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Thread: Book Reviews

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    Senior Member Bos Mutus's Avatar
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    Book Reviews

    What are you favorite books?


    I'll start:


    John Adams by David McCullough.


    This book should be required reading for every American. Brings the fight for Independence alive like nothing I've read before. George Washington fought the war for Independence, but John Adams made the case for it. He's not talked about as much as Washington, Jefferson, Franklin or even Madison, but was a central figure in our founding, maybe even the central figure.

    Pulitzer Prize winner and was made into an HBO miniseries by the same name. Probably my favorite book ever, but I didn't enjoy the miniseries nearly as much, it did not do the book justice. The book is so thoroughly researched, but the research is woven into a compelling story and reads more like a novel than history. 6 stars out of 5.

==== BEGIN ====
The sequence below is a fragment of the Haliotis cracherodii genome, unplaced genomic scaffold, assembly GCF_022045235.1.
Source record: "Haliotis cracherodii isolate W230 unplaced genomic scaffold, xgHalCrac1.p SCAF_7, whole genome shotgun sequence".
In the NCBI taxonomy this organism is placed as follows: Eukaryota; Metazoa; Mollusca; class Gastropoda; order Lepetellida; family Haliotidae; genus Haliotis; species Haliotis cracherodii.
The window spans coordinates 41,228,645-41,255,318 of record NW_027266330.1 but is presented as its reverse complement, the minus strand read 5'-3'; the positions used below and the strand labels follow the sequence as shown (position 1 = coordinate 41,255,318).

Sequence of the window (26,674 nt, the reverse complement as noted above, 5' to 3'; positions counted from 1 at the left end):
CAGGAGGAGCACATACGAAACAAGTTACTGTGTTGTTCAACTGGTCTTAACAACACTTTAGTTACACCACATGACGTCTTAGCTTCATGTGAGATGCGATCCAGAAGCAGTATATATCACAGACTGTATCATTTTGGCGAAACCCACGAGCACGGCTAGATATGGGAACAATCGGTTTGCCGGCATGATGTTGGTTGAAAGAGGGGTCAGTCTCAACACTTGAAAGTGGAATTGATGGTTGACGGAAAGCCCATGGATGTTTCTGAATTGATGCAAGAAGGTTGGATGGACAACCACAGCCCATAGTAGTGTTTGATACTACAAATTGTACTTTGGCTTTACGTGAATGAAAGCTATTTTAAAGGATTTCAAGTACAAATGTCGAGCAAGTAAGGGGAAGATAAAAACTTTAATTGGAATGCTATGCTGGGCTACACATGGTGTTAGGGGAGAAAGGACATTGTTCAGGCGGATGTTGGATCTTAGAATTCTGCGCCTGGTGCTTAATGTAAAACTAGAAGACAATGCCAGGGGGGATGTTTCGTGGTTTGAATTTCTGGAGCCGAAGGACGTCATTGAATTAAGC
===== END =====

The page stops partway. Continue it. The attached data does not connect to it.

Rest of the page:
Last edited by Bos Mutus; 01-11-2019 at 03:14 PM.
    The Voice of Reason

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    Sorry to say, but I don't read much. Especially when it comes to non-fiction. I wish I was more interested in history, but it just bores me to death every time I try. I digress. My favorite book of all time is "The Odyssey". We read it as a class in my 5th/6th grade class. It seems like a book that should have been way over our heads at the time, but it wasn't. It was read out loud, with the teacher and students taking turns, over about 3 or 4 months if I remember right. 40 years later, I remember the story as if I read it yesterday.

    If you haven't read it, it's simply about a guy taking a journey and running into different challenges along the way. A lot of similarities to Clash of the Titans, but so much better.

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    Senior Member Bos Mutus's Avatar
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    Quote Originally Posted by AF sgt View Post
    Sorry to say, but I don't read much. Especially when it comes to non-fiction. I wish I was more interested in history, but it just bores me to death every time I try. I digress. My favorite book of all time is "The Odyssey". We read it as a class in my 5th/6th grade class. It seems like a book that should have been way over our heads at the time, but it wasn't. It was read out loud, with the teacher and students taking turns, over about 3 or 4 months if I remember right. 40 years later, I remember the story as if I read it yesterday.